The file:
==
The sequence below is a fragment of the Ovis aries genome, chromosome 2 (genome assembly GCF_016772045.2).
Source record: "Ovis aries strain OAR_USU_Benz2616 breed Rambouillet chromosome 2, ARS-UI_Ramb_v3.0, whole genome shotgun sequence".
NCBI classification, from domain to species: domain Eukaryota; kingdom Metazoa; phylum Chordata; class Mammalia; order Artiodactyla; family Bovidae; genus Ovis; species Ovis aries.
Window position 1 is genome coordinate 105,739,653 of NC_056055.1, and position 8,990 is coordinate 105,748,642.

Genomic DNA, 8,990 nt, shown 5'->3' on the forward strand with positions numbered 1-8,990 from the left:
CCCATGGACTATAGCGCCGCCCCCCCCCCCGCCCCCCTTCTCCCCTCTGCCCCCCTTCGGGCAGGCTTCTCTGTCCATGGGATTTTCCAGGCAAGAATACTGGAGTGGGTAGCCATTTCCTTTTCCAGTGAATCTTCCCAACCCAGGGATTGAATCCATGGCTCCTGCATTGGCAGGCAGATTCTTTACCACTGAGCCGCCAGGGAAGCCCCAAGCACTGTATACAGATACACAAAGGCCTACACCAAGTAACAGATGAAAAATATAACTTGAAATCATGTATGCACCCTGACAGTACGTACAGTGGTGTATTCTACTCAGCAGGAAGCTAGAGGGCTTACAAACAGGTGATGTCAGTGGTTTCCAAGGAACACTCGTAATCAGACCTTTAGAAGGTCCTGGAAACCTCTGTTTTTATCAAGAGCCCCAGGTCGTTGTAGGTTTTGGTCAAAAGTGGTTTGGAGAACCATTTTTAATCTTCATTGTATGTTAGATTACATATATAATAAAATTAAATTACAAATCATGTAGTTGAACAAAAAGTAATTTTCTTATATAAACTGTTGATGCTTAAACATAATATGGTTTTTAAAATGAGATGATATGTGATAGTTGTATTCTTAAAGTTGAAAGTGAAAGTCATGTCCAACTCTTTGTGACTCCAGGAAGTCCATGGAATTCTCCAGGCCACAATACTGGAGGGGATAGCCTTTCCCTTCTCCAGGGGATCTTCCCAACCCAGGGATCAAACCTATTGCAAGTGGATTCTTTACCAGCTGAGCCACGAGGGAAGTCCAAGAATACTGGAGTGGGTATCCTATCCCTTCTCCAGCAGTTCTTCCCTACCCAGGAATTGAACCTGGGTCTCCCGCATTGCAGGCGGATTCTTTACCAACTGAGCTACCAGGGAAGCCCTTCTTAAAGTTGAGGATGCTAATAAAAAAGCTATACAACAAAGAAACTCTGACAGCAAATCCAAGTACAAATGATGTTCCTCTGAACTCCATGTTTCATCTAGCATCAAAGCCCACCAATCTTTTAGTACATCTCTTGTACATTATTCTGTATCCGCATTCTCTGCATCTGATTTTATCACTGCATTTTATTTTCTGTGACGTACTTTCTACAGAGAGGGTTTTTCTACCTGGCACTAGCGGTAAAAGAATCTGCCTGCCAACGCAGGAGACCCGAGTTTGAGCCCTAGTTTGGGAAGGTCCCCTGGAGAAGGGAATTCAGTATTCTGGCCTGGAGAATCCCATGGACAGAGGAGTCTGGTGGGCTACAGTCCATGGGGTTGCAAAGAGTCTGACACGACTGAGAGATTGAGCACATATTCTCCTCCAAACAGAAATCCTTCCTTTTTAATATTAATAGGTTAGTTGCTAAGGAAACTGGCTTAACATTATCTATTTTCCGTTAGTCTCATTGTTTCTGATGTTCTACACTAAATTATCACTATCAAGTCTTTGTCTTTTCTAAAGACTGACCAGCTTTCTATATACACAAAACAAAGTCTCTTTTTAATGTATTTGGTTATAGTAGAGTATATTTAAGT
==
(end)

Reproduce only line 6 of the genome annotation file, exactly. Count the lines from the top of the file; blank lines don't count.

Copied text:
CCCATGGACTATAGCGCCGCCCCCCCCCCCGCCCCCCTTCTCCCCTCTGCCCCCCTTCGGGCAGGCTTCTCTGTCCATGGGATTTTCCAGGCAAGAATACTGGAGTGGGTAGCCATTTCCTTTTCCAGTGAATCTTCCCAACCCAGGGATTGAATCCATGGCTCCTGCATTGGCAGGCAGATTCTTTACCACTGAGCCGCCAGGGAAGCCCCAAGCACTGTATACAGATACACAAAGGCCTACACCAAGTAACAGATGAAAAATATAACTTGAAATCATGTATGCACCCTGACAGTACGTACAGTGGTGTATTCTACTCAGCAGGAAGCTAGAGGGCTTACAAACAGGTGATGTCAGTGGTTTCCAAGGAACACTCGTAATCAGACCTTTAGAAGGTCCTGGAAACCTCTGTTTTTATCAAGAGCCCCAGGTCGTTGTAGGTTTTGGTCAAAAGTGGTTTGGAGAACCATTTTTAATCTTCATTGTATGTTAGATTACATATATAATAAAATTAAATTACAAATCATGTAGTTGAACAAAAAGTAATTTTCTTATATAAACTGTTGATGCTTAAACATAATATGGTTTTTAAAATGAGATGATATGTGATAGTTGTATTCTTAAAGTTGAAAGTGAAAGTCATGTCCAACTCTTTGTGACTCCAGGAAGTCCATGGAATTCTCCAGGCCACAATACTGGAGGGGATAGCCTTTCCCTTCTCCAGGGGATCTTCCCAACCCAGGGATCAAACCTATTGCAAGTGGATTCTTTACCAGCTGAGCCACGAGGGAAGTCCAAGAATACTGGAGTGGGTATCCTATCCCTTCTCCAGCAGTTCTTCCCTACCCAGGAATTGAACCTGGGTCTCCCGCATTGCAGGCGGATTCTTTACCAACTGAGCTACCAGGGAAGCCCTTCTTAAAGTTGAGGATGCTAATAAAAAAGCTATACAACAAAGAAACTCTGACAGCAAATCCAAGTACAAATGATGTTCCTCTGAACTCCATGTTTCATCTAGCATCAAAGCCCACCAATCTTTTAGTACATCTCTTGTACATTATTCTGTATCCGCATTCTCTGCATCTGATTTTATCACTGCATTTTATTTTCTGTGACGTACTTTCTACAGAGAGGGTTTTTCTACCTGGCACTAGCGGTAAAAGAATCTGCCTGCCAACGCAGGAGACCCGAGTTTGAGCCCTAGTTTGGGAAGGTCCCCTGGAGAAGGGAATTCAGTATTCTGGCCTGGAGAATCCCATGGACAGAGGAGTCTGGTGGGCTACAGTCCATGGGGTTGCAAAGAGTCTGACACGACTGAGAGATTGAGCACATATTCTCCTCCAAACAGAAATCCTTCCTTTTTAATATTAATAGGTTAGTTGCTAAGGAAACTGGCTTAACATTATCTATTTTCCGTTAGTCTCATTGTTTCTGATGTTCTACACTAAATTATCACTATCAAGTCTTTGTCTTTTCTAAAGACTGACCAGCTTTCTATATACACAAAACAAAGTCTCTTTTTAATGTATTTGGTTATAGTAGAGTATATTTAAGT